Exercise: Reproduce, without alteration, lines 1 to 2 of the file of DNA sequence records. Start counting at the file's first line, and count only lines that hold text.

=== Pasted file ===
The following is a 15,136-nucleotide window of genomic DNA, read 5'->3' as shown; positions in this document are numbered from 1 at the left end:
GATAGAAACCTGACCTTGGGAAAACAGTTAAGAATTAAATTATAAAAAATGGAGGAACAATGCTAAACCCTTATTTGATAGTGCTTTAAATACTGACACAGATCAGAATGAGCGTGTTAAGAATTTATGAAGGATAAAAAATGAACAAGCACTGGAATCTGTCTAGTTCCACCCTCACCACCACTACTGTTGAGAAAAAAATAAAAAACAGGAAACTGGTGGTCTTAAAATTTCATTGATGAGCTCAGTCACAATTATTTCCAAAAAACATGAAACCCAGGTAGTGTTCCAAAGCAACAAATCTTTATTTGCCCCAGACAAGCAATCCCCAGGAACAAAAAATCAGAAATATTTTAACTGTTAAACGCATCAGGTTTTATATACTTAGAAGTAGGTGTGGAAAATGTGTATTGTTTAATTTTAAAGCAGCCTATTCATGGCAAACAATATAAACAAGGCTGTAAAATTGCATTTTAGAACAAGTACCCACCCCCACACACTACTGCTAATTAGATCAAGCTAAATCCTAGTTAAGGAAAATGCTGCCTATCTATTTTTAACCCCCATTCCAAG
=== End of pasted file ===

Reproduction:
The following is a 15,136-nucleotide window of genomic DNA, read 5'->3' as shown; positions in this document are numbered from 1 at the left end:
GATAGAAACCTGACCTTGGGAAAACAGTTAAGAATTAAATTATAAAAAATGGAGGAACAATGCTAAACCCTTATTTGATAGTGCTTTAAATACTGACACAGATCAGAATGAGCGTGTTAAGAATTTATGAAGGATAAAAAATGAACAAGCACTGGAATCTGTCTAGTTCCACCCTCACCACCACTACTGTTGAGAAAAAAATAAAAAACAGGAAACTGGTGGTCTTAAAATTTCATTGATGAGCTCAGTCACAATTATTTCCAAAAAACATGAAACCCAGGTAGTGTTCCAAAGCAACAAATCTTTATTTGCCCCAGACAAGCAATCCCCAGGAACAAAAAATCAGAAATATTTTAACTGTTAAACGCATCAGGTTTTATATACTTAGAAGTAGGTGTGGAAAATGTGTATTGTTTAATTTTAAAGCAGCCTATTCATGGCAAACAATATAAACAAGGCTGTAAAATTGCATTTTAGAACAAGTACCCACCCCCACACACTACTGCTAATTAGATCAAGCTAAATCCTAGTTAAGGAAAATGCTGCCTATCTATTTTTAACCCCCATTCCAAG